Bruce Checefsky
Director of Resistance


Date: Sun, 09 Sep 2001 19:06:02 -0400
From: Bruce Checefsky

Ok, yes, this is the Director of Resistance.

I am sorry for the delay but it is necessary afterall. My department requires it.
I seem to be lost in the hallway because I was in a different department last month.
Can you tell me where it is? I can't send an image. You see, my department forbids it.
I can just send my notes. only.

Bruce Checefsky Director of Resistance ext. 11

Date: Thu, 27 Sep 2001 00:38:08 -0400
From: Bruce Checefsky

yes, of course, I have been here all the while.

The first three phases of the resistance project are now in place and I am pleased to announce that at least two have been more successful than we imagined.
The third phases is still under construction and we expect to have results in the coming weeks.

These are trying days indeed as we face a mountain of opposition in the restitution of the lost structure policy but given the state of affairs we are very pleased with the outcome.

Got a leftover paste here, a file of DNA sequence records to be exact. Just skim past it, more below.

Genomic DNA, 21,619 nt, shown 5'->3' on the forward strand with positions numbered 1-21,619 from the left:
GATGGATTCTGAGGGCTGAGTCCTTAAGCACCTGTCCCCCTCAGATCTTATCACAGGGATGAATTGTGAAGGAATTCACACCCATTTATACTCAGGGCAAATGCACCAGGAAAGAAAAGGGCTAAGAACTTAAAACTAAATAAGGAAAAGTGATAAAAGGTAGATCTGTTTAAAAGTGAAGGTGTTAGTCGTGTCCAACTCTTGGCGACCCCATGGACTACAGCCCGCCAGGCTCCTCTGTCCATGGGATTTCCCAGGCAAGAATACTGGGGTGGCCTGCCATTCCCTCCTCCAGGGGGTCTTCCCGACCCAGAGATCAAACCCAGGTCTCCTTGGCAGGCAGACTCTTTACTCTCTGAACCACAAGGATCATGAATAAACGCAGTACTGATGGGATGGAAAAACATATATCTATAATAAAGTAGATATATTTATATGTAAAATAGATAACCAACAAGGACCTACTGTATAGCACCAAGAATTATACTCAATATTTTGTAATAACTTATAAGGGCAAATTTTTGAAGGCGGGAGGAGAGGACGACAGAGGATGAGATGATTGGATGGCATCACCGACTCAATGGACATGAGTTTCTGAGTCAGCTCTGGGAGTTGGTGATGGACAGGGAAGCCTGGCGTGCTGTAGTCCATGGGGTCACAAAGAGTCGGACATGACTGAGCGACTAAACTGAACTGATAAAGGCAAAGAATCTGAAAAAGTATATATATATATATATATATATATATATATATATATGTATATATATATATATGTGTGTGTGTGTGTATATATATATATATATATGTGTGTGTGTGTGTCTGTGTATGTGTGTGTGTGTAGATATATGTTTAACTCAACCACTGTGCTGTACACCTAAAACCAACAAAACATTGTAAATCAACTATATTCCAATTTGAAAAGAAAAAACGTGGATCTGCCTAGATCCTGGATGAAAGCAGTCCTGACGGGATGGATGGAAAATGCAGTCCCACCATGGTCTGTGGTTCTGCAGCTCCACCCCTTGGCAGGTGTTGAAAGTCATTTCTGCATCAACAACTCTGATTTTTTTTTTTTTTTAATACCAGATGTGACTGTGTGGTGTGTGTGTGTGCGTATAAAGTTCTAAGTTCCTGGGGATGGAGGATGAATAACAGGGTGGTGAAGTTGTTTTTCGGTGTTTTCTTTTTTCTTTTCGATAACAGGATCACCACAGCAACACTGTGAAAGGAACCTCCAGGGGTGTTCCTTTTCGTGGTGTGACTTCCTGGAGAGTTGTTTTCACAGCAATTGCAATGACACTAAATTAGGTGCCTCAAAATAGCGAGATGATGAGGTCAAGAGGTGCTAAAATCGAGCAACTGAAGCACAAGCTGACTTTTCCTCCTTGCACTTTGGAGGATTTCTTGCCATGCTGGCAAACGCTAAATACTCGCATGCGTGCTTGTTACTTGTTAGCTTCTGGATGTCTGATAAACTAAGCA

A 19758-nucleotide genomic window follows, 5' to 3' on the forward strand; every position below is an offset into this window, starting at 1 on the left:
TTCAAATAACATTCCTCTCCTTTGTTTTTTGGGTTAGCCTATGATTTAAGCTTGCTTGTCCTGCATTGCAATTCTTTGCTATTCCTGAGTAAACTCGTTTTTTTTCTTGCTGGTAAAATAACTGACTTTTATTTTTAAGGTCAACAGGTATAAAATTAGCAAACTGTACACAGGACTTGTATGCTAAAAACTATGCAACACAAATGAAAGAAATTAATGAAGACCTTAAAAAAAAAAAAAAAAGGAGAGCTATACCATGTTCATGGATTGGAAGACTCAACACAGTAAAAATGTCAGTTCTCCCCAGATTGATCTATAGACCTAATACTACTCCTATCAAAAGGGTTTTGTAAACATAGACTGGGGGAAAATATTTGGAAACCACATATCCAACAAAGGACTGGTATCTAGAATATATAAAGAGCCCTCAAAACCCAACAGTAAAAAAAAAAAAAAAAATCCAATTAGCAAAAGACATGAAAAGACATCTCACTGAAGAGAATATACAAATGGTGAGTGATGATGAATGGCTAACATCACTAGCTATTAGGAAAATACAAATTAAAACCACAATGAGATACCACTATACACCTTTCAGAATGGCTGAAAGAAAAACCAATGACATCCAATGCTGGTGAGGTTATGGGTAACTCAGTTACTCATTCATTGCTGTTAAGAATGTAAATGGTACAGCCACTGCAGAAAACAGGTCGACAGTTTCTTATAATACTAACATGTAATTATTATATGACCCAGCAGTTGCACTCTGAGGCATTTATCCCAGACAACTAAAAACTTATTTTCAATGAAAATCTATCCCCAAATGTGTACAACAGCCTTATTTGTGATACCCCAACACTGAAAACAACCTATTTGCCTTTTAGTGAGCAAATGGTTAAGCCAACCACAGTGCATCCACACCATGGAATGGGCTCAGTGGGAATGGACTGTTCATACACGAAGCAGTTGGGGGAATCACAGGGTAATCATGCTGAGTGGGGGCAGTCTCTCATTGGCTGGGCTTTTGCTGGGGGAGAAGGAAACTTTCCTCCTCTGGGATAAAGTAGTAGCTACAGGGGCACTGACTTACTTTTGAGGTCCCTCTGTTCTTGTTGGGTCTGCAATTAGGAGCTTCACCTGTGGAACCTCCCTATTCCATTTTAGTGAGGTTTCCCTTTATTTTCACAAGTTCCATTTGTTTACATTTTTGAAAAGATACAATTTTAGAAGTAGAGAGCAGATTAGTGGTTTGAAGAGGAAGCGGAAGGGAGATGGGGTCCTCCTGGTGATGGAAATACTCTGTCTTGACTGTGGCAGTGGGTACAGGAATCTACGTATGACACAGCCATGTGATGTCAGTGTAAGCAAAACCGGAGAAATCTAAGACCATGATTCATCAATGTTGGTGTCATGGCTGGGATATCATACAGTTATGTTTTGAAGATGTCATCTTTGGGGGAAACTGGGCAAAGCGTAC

It appears that our constituents share the same concerns for security but the development of previously untried strategies is proving a useful delay in gaining the needed information.

Our hats are off here at the Department of Resistance to all those who have made it possible.
On a personal note, I've decided not to pursue the previously undisclosed agenda as things appear more suitable to our needs.

Renovations begin on the repairs to our facilities in October and I'm looking forward to removing the 8 qt. sauce pan from below the ceiling leak.

I'm yours,

Bruce Checefsky Director of Resistance ext.12

Date: Sun, 28 Oct 2001 21:54:58 -0500
From: Bruce Checefsky

Sunday, October 28, 2001
9:45 p.m. Office.